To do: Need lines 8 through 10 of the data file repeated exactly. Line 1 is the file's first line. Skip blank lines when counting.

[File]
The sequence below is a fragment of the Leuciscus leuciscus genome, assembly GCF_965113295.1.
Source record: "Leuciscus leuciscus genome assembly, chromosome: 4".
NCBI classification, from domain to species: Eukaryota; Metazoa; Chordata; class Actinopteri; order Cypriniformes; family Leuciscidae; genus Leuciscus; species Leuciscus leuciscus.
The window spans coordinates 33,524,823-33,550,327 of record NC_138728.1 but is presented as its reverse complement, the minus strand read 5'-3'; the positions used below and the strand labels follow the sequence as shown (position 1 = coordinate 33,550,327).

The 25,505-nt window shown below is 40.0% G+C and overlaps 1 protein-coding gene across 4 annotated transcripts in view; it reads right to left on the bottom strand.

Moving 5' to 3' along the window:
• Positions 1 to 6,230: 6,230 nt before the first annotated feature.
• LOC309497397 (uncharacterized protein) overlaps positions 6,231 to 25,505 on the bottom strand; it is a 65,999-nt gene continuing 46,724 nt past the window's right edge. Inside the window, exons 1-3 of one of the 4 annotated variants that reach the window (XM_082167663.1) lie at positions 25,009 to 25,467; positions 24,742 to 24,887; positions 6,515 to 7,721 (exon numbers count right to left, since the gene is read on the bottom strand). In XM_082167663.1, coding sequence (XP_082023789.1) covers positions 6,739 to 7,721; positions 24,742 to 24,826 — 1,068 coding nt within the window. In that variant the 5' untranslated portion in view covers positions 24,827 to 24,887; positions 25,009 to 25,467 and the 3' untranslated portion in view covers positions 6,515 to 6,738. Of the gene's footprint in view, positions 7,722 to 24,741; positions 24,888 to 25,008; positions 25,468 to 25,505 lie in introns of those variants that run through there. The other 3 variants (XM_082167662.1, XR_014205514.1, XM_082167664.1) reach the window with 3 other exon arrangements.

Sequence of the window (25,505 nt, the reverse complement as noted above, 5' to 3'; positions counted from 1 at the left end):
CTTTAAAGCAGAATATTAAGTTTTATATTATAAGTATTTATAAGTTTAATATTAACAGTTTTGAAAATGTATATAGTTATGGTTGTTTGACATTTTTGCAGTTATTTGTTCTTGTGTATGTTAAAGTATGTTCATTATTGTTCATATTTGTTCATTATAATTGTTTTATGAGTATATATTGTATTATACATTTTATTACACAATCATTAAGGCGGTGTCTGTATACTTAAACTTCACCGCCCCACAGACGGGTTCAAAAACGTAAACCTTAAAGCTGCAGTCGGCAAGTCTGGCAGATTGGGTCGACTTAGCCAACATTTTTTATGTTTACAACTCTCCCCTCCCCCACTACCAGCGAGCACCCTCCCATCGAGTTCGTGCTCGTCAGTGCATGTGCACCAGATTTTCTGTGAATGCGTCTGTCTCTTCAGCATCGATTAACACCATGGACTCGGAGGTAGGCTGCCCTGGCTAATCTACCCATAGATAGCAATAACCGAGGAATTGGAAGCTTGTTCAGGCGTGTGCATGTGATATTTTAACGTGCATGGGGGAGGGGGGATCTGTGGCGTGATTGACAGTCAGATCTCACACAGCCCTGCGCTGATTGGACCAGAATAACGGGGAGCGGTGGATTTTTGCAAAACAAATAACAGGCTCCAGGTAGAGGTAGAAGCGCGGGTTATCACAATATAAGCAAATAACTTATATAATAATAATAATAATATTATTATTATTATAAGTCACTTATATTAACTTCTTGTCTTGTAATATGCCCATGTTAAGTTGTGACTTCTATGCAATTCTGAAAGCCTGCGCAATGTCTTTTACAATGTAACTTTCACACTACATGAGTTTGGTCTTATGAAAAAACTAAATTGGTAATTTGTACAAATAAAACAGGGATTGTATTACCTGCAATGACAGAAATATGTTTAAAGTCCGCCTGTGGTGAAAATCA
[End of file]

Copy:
• LOC309497397 (uncharacterized protein) overlaps positions 6,231 to 25,505 on the bottom strand; it is a 65,999-nt gene continuing 46,724 nt past the window's right edge. Inside the window, exons 1-3 of one of the 4 annotated variants that reach the window (XM_082167663.1) lie at positions 25,009 to 25,467; positions 24,742 to 24,887; positions 6,515 to 7,721 (exon numbers count right to left, since the gene is read on the bottom strand). In XM_082167663.1, coding sequence (XP_082023789.1) covers positions 6,739 to 7,721; positions 24,742 to 24,826 — 1,068 coding nt within the window. In that variant the 5' untranslated portion in view covers positions 24,827 to 24,887; positions 25,009 to 25,467 and the 3' untranslated portion in view covers positions 6,515 to 6,738. Of the gene's footprint in view, positions 7,722 to 24,741; positions 24,888 to 25,008; positions 25,468 to 25,505 lie in introns of those variants that run through there. The other 3 variants (XM_082167662.1, XR_014205514.1, XM_082167664.1) reach the window with 3 other exon arrangements.

Sequence of the window (25,505 nt, the reverse complement as noted above, 5' to 3'; positions counted from 1 at the left end):
CTTTAAAGCAGAATATTAAGTTTTATATTATAAGTATTTATAAGTTTAATATTAACAGTTTTGAAAATGTATATAGTTATGGTTGTTTGACATTTTTGCAGTTATTTGTTCTTGTGTATGTTAAAGTATGTTCATTATTGTTCATATTTGTTCATTATAATTGTTTTATGAGTATATATTGTATTATACATTTTATTACACAATCATTAAGGCGGTGTCTGTATACTTAAACTTCACCGCCCCACAGACGGGTTCAAAAACGTAAACCTTAAAGCTGCAGTCGGCAAGTCTGGCAGATTGGGTCGACTTAGCCAACATTTTTTATGTTTACAACTCTCCCCTCCCCCACTACCAGCGAGCACCCTCCCATCGAGTTCGTGCTCGTCAGTGCATGTGCACCAGATTTTCTGTGAATGCGTCTGTCTCTTCAGCATCGATTAACACCATGGACTCGGAGGTAGGCTGCCCTGGCTAATCTACCCATAGATAGCAATAACCGAGGAATTGGAAGCTTGTTCAGGCGTGTGCATGTGATATTTTAACGTGCATGGGGGAGGGGGGATCTGTGGCGTGATTGACAGTCAGATCTCACACAGCCCTGCGCTGATTGGACCAGAATAACGGGGAGCGGTGGATTTTTGCAAAACAAATAACAGGCTCCAGGTAGAGGTAGAAGCGCGGGTTATCACAATATAAGCAAATAACTTATATAATAATAATAATAATATTATTATTATTATAAGTCACTTATATTAACTTCTTGTCTTGTAATATGCCCATGTTAAGTTGTGACTTCTATGCAATTCTGAAAGCCTGCGCAATGTCTTTTACAATGTAACTTTCACACTACATGAGTTTGGTCTTATGAAAAAACTAAATTGGTAATTTGTACAAATAAAACAGGGATTGTATTACCTGCAATGACAGAAATATGTTTAAAGTCCGCCTGTGGTGAAAATCA